US9049148B1 - Dynamic forwarding plane reconfiguration in a network device - Google Patents

Dynamic forwarding plane reconfiguration in a network device Download PDF

Info

Publication number
US9049148B1
US9049148B1 US13/631,738 US201213631738A US9049148B1 US 9049148 B1 US9049148 B1 US 9049148B1 US 201213631738 A US201213631738 A US 201213631738A US 9049148 B1 US9049148 B1 US 9049148B1
Authority
US
United States
Prior art keywords
forwarding
next hops
unit
representation
structures
Prior art date
Legal status (The legal status is an assumption and is not a legal conclusion. Google has not performed a legal analysis and makes no representation as to the accuracy of the status listed.)
Active, expires
Application number
US13/631,738
Inventor
Ravi Singh
Current Assignee (The listed assignees may be inaccurate. Google has not performed a legal analysis and makes no representation or warranty as to the accuracy of the list.)
Juniper Networks Inc
Original Assignee
Juniper Networks Inc
Priority date (The priority date is an assumption and is not a legal conclusion. Google has not performed a legal analysis and makes no representation as to the accuracy of the date listed.)
Filing date
Publication date
Application filed by Juniper Networks Inc filed Critical Juniper Networks Inc
Priority to US13/631,738 priority Critical patent/US9049148B1/en
Assigned to JUNIPER NETWORKS, INC. reassignment JUNIPER NETWORKS, INC. ASSIGNMENT OF ASSIGNORS INTEREST (SEE DOCUMENT FOR DETAILS). Assignors: SINGH, RAVI
Application granted granted Critical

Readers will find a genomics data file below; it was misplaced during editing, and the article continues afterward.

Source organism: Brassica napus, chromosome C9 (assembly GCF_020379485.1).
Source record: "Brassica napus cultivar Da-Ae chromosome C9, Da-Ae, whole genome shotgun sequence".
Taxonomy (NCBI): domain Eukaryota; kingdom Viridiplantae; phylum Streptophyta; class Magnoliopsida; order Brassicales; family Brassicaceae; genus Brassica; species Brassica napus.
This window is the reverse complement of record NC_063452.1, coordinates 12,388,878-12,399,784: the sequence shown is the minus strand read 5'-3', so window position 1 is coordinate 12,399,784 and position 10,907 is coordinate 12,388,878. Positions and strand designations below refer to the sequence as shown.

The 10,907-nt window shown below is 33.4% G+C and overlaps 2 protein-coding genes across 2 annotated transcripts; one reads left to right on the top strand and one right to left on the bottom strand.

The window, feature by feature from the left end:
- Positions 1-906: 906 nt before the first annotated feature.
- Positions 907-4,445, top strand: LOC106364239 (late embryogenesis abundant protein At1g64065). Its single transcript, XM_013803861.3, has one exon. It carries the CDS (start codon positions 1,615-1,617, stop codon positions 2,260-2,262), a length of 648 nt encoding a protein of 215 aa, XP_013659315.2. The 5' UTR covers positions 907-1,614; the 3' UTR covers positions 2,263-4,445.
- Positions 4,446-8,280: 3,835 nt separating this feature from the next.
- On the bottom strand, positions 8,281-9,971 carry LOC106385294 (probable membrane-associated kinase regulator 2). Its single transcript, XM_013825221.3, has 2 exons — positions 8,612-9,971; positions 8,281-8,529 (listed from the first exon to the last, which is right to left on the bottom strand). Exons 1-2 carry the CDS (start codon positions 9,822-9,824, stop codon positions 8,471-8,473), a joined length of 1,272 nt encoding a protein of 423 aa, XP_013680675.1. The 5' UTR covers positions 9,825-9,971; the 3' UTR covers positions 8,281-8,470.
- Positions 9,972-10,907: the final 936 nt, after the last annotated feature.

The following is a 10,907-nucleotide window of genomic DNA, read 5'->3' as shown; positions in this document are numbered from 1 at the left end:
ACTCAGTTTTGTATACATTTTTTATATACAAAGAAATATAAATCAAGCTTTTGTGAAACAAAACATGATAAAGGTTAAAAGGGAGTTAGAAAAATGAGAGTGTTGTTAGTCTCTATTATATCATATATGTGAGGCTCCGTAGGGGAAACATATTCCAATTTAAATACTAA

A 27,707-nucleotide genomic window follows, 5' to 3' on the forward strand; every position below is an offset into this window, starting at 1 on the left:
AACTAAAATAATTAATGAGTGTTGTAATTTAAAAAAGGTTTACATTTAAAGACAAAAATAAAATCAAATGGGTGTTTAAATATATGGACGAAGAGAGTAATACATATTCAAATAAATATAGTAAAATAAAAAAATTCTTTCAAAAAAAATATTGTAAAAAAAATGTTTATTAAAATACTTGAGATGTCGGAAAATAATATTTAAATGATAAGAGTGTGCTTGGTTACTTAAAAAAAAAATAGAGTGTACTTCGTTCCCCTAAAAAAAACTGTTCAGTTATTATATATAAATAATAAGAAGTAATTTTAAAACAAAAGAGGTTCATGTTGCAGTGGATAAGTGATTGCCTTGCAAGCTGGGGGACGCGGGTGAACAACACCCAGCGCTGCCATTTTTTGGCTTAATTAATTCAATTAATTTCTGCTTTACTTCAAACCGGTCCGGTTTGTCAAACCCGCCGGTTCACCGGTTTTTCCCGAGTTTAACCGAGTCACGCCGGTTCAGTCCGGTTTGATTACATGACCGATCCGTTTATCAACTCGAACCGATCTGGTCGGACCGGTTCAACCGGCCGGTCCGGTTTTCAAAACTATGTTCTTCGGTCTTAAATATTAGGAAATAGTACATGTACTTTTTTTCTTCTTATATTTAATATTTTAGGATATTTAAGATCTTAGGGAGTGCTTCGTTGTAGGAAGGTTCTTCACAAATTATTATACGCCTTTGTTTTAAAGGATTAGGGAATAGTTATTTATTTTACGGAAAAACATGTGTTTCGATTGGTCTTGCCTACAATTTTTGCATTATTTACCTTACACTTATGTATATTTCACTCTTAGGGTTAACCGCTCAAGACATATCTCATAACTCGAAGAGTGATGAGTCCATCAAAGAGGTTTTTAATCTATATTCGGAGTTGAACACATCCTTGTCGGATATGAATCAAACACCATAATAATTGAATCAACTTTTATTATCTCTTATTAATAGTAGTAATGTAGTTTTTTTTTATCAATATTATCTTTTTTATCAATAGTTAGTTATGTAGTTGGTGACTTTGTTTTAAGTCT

Publication of US9049148B1 publication Critical patent/US9049148B1/en
Application status is Active legal-status Critical
Adjusted expiration legal-status Critical

Links

Images

Classifications

    • HELECTRICITY
    • H04ELECTRIC COMMUNICATION TECHNIQUE
    • H04LTRANSMISSION OF DIGITAL INFORMATION, e.g. TELEGRAPHIC COMMUNICATION
    • H04L45/00Routing or path finding of packets in data switching networks
    • H04L45/54Organization of routing tables
    • HELECTRICITY
    • H04ELECTRIC COMMUNICATION TECHNIQUE
    • H04LTRANSMISSION OF DIGITAL INFORMATION, e.g. TELEGRAPHIC COMMUNICATION
    • H04L45/00Routing or path finding of packets in data switching networks
    • H04L45/50Routing or path finding of packets in data switching networks using label swapping, e.g. multi-protocol label switch [MPLS]

Abstract

A network router dynamically reconfigures representations of forwarding structures used within a forwarding unit of the router. The forwarding structures comprise a plurality of forwarding next hops associated with the routes and stored in a first representation within the forwarding unit. The router further comprises a control unit having a processor to install the forwarding structures within the forwarding unit. In response to input directing the router to change from a first operating mode to a second operating mode, the control unit installs, within the forwarding unit, one or more new forwarding next hops that are associated with none of the routes by the forwarding structures and are stored in a second representation within the forwarding unit that is different from the first representation and, after installing the new forwarding next hop, updates the forwarding structures to associate at least one of the routes to the new forwarding next hop.